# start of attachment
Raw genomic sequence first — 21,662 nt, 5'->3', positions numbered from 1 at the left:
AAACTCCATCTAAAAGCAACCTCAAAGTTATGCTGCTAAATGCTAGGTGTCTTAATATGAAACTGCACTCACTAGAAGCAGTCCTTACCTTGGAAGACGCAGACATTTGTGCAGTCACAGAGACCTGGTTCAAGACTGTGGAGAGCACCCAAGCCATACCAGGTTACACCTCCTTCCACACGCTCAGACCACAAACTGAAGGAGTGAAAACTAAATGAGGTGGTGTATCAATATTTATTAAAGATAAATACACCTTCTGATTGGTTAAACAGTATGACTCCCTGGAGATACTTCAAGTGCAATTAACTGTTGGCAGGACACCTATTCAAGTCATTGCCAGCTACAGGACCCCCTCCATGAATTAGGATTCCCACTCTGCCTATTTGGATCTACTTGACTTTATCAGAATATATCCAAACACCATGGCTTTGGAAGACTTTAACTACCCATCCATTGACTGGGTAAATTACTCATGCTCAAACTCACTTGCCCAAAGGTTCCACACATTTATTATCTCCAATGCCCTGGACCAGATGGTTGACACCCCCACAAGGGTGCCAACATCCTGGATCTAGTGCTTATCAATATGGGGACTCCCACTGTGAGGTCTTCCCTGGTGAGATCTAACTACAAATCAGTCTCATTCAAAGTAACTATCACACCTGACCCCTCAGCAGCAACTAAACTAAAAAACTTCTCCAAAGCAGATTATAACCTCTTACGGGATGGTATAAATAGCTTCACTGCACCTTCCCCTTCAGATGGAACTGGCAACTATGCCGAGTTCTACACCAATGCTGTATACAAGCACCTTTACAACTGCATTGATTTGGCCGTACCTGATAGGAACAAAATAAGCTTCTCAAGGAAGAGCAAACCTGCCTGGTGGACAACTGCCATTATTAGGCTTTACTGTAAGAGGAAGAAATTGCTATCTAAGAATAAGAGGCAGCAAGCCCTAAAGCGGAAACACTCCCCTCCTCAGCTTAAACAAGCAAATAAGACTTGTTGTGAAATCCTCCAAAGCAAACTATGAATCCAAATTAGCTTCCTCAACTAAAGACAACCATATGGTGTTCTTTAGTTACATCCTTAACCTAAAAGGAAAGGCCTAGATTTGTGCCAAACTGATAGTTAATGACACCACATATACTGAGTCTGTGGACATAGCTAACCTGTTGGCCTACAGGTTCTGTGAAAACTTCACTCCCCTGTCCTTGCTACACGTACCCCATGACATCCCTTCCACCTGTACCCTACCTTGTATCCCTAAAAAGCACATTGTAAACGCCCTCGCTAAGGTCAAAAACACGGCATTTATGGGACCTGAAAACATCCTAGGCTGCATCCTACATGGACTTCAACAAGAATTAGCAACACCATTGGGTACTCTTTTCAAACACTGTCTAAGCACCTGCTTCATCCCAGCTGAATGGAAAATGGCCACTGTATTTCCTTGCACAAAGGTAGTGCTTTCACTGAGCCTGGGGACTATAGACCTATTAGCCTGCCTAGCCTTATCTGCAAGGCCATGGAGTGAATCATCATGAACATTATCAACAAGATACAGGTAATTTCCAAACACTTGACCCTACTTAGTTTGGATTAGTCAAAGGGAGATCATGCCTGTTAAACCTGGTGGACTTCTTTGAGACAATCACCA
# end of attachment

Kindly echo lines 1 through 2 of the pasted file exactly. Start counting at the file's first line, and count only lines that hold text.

Raw genomic sequence first — 21,662 nt, 5'->3', positions numbered from 1 at the left:
AAACTCCATCTAAAAGCAACCTCAAAGTTATGCTGCTAAATGCTAGGTGTCTTAATATGAAACTGCACTCACTAGAAGCAGTCCTTACCTTGGAAGACGCAGACATTTGTGCAGTCACAGAGACCTGGTTCAAGACTGTGGAGAGCACCCAAGCCATACCAGGTTACACCTCCTTCCACACGCTCAGACCACAAACTGAAGGAGTGAAAACTAAATGAGGTGGTGTATCAATATTTATTAAAGATAAATACACCTTCTGATTGGTTAAACAGTATGACTCCCTGGAGATACTTCAAGTGCAATTAACTGTTGGCAGGACACCTATTCAAGTCATTGCCAGCTACAGGACCCCCTCCATGAATTAGGATTCCCACTCTGCCTATTTGGATCTACTTGACTTTATCAGAATATATCCAAACACCATGGCTTTGGAAGACTTTAACTACCCATCCATTGACTGGGTAAATTACTCATGCTCAAACTCACTTGCCCAAAGGTTCCACACATTTATTATCTCCAATGCCCTGGACCAGATGGTTGACACCCCCACAAGGGTGCCAACATCCTGGATCTAGTGCTTATCAATATGGGGACTCCCACTGTGAGGTCTTCCCTGGTGAGATCTAACTACAAATCAGTCTCATTCAAAGTAACTATCACACCTGACCCCTCAGCAGCAACTAAACTAAAAAACTTCTCCAAAGCAGATTATAACCTCTTACGGGATGGTATAAATAGCTTCACTGCACCTTCCCCTTCAGATGGAACTGGCAACTATGCCGAGTTCTACACCAATGCTGTATACAAGCACCTTTACAACTGCATTGATTTGGCCGTACCTGATAGGAACAAAATAAGCTTCTCAAGGAAGAGCAAACCTGCCTGGTGGACAACTGCCATTATTAGGCTTTACTGTAAGAGGAAGAAATTGCTATCTAAGAATAAGAGGCAGCAAGCCCTAAAGCGGAAACACTCCCCTCCTCAGCTTAAACAAGCAAATAAGACTTGTTGTGAAATCCTCCAAAGCAAACTATGAATCCAAATTAGCTTCCTCAACTAAAGACAACCATATGGTGTTCTTTAGTTACATCCTTAACCTAAAAGGAAAGGCCTAGATTTGTGCCAAACTGATAGTTAATGACACCACATATACTGAGTCTGTGGACATAGCTAACCTGTTGGCCTACAGGTTCTGTGAAAACTTCACTCCCCTGTCCTTGCTACACGTACCCCATGACATCCCTTCCACCTGTACCCTACCTTGTATCCCTAAAAAGCACATTGTAAACGCCCTCGCTAAGGTCAAAAACACGGCATTTATGGGACCTGAAAACATCCTAGGCTGCATCCTACATGGACTTCAACAAGAATTAGCAACACCATTGGGTACTCTTTTCAAACACTGTCTAAGCACCTGCTTCATCCCAGCTGAATGGAAAATGGCCACTGTATTTCCTTGCACAAAGGTAGTGCTTTCACTGAGCCTGGGGACTATAGACCTATTAGCCTGCCTAGCCTTATCTGCAAGGCCATGGAGTGAATCATCATGAACATTATCAACAAGATACAGGTAATTTCCAAACACTTGACCCTACTTAGTTTGGATTAGTCAAAGGGAGATCATGCCTGTTAAACCTGGTGGACTTCTTTGAGACAATCACCA